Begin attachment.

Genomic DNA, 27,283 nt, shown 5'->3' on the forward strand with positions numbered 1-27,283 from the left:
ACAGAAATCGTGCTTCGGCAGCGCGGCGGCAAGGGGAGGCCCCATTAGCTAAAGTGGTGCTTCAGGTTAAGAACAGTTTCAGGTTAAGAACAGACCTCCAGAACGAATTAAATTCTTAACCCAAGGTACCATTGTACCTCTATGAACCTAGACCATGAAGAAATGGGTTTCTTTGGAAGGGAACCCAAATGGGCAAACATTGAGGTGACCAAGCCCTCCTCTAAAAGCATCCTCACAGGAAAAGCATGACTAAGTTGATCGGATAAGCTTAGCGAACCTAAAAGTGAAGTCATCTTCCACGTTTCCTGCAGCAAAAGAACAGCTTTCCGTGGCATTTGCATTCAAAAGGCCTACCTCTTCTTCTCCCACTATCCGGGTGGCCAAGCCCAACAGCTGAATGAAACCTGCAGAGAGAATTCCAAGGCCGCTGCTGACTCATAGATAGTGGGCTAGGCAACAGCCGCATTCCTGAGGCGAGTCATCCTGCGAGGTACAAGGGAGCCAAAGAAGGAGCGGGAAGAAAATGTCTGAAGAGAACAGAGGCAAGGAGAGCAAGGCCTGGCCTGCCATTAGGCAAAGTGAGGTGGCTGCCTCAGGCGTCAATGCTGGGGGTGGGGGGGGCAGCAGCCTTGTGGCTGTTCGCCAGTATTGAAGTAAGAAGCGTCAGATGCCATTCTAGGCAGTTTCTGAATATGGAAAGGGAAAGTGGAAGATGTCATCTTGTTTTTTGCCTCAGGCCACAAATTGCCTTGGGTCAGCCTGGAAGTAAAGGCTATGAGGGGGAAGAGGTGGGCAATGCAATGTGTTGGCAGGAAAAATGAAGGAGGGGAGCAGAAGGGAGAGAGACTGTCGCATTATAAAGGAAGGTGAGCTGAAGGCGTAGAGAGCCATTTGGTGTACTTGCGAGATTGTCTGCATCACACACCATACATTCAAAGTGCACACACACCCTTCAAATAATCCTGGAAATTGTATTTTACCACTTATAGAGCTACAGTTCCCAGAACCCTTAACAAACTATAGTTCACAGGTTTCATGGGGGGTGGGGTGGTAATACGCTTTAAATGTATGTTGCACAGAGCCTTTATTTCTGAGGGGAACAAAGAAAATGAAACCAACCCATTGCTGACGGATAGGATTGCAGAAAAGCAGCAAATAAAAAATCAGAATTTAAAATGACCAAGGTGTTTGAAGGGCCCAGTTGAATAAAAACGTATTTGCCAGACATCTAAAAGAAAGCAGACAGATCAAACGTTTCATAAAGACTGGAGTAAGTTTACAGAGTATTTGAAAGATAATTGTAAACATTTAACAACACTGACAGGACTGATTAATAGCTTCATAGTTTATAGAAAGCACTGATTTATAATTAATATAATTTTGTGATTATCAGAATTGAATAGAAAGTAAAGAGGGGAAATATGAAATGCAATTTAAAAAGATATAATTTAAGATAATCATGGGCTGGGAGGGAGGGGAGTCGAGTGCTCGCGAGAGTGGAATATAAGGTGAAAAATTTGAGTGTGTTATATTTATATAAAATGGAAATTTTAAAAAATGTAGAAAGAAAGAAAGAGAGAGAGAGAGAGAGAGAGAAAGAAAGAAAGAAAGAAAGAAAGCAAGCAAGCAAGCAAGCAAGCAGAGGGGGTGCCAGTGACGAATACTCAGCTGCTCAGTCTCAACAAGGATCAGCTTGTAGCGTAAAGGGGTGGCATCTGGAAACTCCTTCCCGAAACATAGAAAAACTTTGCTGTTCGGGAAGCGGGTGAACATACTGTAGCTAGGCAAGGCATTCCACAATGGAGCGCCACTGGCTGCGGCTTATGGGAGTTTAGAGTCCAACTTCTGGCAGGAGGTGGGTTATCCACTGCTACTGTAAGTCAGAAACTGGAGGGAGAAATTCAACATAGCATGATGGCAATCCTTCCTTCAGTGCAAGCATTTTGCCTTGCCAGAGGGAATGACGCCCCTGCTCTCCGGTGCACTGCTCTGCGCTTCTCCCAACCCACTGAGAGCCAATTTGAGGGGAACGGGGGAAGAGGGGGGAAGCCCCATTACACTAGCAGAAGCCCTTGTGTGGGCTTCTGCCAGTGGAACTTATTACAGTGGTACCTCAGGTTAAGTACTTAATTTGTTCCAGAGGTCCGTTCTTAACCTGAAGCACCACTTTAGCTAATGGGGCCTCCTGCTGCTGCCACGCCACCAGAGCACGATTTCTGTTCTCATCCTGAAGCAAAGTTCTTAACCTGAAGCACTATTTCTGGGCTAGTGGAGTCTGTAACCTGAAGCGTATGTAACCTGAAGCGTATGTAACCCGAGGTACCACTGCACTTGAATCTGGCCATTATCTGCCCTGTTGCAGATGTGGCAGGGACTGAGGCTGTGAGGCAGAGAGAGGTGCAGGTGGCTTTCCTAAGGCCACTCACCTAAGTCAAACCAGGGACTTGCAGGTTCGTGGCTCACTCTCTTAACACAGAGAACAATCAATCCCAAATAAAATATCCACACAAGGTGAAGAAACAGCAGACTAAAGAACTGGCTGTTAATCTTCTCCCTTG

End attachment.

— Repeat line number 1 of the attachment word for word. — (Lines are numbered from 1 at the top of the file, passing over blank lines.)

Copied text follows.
Genomic DNA, 27,283 nt, shown 5'->3' on the forward strand with positions numbered 1-27,283 from the left: